Objective: Maintaining cognitive function remains challenging in our rapidly aging society but, learning novel motor tasks may increase cognitive reserve in older adults. Bilateral tasks that combine multiple limb movements, hand-eye coordination, and object manipulation may augment shared cognitive resource function. The purpose of this study is to investigate the effectiveness of simultaneous bilateral object manipulation (SBOM) training in augmenting cognitive function in older adults.

Methods: Eighteen subjects age 50-65 were recruited to be randomly assigned into an intervention (IG) or control group(CG). The IG underwent an 8-week motor training (MT) program to practice 3-ball juggling. Cognitive and motor performance was measured by the Stroop test (Golden version), Trails Making Test (TMT) B minus A, simple and choice reaction time (RT), and 4 Dual Task (DT) tests measuring gait velocity change.

Results: The Stroop Test showed a significant increase for the for IG with a t-score of 5.44 (p=0.004). IG saw a decreased B-A Trail Making Test score from pre to post testing but findings were insignificant. Simple and choice RT decreased for all subjects but without distinction between groups. DT 1-4 showed positive improvement pre to post in IG group and mixed results in the control suggesting a trending positive effect from training.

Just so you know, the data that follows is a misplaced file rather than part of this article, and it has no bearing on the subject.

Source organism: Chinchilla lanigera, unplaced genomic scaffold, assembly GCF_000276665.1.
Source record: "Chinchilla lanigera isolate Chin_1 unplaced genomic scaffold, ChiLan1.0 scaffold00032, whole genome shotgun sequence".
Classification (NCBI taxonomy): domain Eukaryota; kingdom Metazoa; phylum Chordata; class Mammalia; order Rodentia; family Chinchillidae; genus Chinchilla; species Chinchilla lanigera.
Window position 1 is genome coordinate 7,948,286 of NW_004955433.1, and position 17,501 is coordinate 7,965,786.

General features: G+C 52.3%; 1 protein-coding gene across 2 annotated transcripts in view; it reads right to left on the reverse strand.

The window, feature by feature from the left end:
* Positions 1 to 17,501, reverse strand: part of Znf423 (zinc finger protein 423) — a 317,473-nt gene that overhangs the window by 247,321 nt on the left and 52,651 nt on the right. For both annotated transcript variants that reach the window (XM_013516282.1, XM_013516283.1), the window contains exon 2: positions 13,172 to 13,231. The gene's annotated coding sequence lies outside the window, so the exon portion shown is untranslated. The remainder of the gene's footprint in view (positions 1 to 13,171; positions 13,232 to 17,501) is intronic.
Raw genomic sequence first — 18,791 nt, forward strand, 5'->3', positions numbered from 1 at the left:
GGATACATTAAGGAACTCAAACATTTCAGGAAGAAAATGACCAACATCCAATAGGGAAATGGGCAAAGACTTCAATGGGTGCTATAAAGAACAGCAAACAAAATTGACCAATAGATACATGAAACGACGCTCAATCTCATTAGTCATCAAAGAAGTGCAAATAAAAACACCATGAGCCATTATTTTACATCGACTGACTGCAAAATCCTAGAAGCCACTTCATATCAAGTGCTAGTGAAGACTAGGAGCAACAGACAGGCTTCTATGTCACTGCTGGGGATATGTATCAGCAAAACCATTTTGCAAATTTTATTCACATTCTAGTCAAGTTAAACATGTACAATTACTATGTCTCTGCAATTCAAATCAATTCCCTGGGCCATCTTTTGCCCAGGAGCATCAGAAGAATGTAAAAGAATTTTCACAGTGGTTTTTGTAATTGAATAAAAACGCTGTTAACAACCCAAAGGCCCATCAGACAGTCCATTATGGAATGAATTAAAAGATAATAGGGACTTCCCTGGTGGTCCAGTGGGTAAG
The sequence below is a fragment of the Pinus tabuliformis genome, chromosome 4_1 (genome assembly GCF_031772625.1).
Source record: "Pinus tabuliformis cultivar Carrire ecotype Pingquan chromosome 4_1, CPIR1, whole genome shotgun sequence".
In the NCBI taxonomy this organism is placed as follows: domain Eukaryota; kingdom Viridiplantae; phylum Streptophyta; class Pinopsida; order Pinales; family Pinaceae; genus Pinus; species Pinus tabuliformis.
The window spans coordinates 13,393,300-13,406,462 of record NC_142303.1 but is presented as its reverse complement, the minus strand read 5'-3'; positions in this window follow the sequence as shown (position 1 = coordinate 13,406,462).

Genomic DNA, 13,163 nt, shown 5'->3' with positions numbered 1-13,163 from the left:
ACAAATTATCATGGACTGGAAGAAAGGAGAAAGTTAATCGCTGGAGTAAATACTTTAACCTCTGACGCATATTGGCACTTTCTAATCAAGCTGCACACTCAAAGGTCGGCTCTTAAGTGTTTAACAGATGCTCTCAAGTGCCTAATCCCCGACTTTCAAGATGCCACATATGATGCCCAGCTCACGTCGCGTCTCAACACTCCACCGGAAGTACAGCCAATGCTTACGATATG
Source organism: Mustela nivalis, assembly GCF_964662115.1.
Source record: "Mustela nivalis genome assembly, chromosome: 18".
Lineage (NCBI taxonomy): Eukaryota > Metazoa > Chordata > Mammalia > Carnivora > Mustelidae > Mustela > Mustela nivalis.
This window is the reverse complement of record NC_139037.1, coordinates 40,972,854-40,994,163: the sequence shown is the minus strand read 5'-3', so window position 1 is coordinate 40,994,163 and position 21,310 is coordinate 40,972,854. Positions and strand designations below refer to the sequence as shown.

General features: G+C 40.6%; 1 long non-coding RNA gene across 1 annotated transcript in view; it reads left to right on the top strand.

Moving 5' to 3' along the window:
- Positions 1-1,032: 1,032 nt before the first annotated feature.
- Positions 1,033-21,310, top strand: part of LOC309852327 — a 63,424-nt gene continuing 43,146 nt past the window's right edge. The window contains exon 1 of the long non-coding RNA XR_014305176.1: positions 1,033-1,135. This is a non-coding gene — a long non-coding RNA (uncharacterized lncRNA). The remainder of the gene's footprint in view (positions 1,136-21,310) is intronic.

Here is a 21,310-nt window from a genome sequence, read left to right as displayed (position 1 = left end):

Discussion: Our data suggest that SBOM training may be benefitial to older subjects. This study demonstrated that increased testing performance suggests MT can preserve cognitive function. Future studies can adapt this training program to reproduce these results to a further this goal.

Date of publication

Spring 5-5-2017

Document Type




Persistent identifier


Committee members

Benjamin Tseng, Andrew Schmitt, Scott Spier


Masters in Kinesiology